The company’s commerce data is collected from more than 725 million daily active users generating more than $1 trillion in annual e-commerce sales. It’s used artificial intelligence for more than 16 years to obtain this data. 

With approximately 400 enterprise retailers, more than 1,600 established brands, and 19,700 performance marketers, its 21,700 clients spend more than $2.8 billion annually on media. 

While Criteo continues to grow its business, its balance sheet is solid, with no long-term debt, more than $317 million in cash, and plenty of credit facilities available should it need to draw on them.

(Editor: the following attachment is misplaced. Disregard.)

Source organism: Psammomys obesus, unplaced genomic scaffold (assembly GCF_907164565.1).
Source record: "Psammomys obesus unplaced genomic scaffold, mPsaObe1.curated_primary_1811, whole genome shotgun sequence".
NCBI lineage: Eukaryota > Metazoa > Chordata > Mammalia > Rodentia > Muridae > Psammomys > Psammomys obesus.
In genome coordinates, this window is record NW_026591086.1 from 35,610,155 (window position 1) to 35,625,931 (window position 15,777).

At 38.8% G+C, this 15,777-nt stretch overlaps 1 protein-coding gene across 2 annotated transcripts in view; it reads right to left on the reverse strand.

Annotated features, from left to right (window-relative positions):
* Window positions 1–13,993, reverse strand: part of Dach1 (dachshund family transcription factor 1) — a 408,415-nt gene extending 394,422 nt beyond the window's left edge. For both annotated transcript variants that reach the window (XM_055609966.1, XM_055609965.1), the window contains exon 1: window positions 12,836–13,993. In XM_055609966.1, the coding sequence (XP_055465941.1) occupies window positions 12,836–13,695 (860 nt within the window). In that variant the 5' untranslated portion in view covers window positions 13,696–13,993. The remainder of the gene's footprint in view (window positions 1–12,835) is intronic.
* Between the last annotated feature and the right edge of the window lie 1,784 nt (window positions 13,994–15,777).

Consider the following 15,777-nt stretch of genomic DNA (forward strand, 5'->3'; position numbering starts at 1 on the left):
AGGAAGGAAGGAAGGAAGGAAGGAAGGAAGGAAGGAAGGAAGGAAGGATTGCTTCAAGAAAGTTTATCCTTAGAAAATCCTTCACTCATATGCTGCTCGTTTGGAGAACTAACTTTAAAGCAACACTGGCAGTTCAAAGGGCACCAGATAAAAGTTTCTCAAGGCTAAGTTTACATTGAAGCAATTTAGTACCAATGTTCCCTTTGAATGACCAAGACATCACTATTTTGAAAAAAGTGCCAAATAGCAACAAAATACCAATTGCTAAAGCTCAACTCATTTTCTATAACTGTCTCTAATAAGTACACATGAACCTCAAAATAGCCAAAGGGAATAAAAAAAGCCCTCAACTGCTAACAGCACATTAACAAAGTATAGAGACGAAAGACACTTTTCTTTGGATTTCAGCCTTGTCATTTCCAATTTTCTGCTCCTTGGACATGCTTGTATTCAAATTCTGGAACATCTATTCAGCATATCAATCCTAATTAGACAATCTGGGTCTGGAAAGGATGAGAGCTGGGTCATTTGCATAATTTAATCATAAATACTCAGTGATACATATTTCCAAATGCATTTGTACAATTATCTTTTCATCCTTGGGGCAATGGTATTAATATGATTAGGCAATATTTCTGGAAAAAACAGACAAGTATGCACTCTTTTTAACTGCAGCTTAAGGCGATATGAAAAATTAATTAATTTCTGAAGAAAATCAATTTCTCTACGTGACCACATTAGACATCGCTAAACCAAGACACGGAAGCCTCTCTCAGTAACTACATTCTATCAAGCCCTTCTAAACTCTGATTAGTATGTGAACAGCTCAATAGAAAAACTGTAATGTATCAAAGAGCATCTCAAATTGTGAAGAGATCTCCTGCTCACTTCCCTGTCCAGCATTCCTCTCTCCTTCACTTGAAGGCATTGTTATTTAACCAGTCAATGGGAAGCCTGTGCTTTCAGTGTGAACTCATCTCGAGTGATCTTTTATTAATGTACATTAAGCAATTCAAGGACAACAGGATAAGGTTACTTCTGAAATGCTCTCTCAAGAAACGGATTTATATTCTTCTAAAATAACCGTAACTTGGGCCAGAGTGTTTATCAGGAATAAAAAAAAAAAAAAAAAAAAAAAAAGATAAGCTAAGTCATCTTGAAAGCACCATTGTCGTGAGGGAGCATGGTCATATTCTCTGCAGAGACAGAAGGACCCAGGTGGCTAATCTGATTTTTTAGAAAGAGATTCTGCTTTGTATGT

Down 34% over the past five years, this company has failed to deliver on its potential since its launch in 2005. That’s what makes Criteo an excellent contrarian bet. If the company executes on its plans over the next 12-24 months, its share price will be back to $50 in no time.

On the date of publication, Will Ashworth did not have (either directly or indirectly) any positions in the securities mentioned in this article. The opinions expressed in this article are those of the writer, subject to the InvestorPlace.com Publishing Guidelines.

Will Ashworth has written about investments full-time since 2008. Publications where he’s appeared include InvestorPlace, The Motley Fool Canada, Investopedia, Kiplinger, and several others in both the U.S. and Canada. He particularly enjoys creating model portfolios that stand the test of time. He lives in Halifax, Nova Scotia.